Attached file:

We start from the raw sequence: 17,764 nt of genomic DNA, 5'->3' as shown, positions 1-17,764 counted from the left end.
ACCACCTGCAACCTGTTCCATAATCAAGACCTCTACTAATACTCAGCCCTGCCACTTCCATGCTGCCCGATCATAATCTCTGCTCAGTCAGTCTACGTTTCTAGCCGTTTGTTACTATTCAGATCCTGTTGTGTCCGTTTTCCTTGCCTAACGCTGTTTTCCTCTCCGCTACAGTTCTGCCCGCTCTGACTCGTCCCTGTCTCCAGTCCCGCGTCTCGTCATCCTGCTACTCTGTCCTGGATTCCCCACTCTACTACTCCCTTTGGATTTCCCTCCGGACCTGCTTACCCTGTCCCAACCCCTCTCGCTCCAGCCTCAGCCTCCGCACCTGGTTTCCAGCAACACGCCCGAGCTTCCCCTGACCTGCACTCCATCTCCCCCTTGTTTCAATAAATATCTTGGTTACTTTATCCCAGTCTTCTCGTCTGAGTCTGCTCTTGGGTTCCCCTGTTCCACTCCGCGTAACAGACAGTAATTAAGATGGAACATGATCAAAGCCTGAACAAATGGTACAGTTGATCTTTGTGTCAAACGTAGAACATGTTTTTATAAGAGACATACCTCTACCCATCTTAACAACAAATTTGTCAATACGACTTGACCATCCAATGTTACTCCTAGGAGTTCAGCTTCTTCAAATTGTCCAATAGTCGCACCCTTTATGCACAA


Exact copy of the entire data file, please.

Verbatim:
We start from the raw sequence: 17,764 nt of genomic DNA, 5'->3' as shown, positions 1-17,764 counted from the left end.
ACCACCTGCAACCTGTTCCATAATCAAGACCTCTACTAATACTCAGCCCTGCCACTTCCATGCTGCCCGATCATAATCTCTGCTCAGTCAGTCTACGTTTCTAGCCGTTTGTTACTATTCAGATCCTGTTGTGTCCGTTTTCCTTGCCTAACGCTGTTTTCCTCTCCGCTACAGTTCTGCCCGCTCTGACTCGTCCCTGTCTCCAGTCCCGCGTCTCGTCATCCTGCTACTCTGTCCTGGATTCCCCACTCTACTACTCCCTTTGGATTTCCCTCCGGACCTGCTTACCCTGTCCCAACCCCTCTCGCTCCAGCCTCAGCCTCCGCACCTGGTTTCCAGCAACACGCCCGAGCTTCCCCTGACCTGCACTCCATCTCCCCCTTGTTTCAATAAATATCTTGGTTACTTTATCCCAGTCTTCTCGTCTGAGTCTGCTCTTGGGTTCCCCTGTTCCACTCCGCGTAACAGACAGTAATTAAGATGGAACATGATCAAAGCCTGAACAAATGGTACAGTTGATCTTTGTGTCAAACGTAGAACATGTTTTTATAAGAGACATACCTCTACCCATCTTAACAACAAATTTGTCAATACGACTTGACCATCCAATGTTACTCCTAGGAGTTCAGCTTCTTCAAATTGTCCAATAGTCGCACCCTTTATGCACAA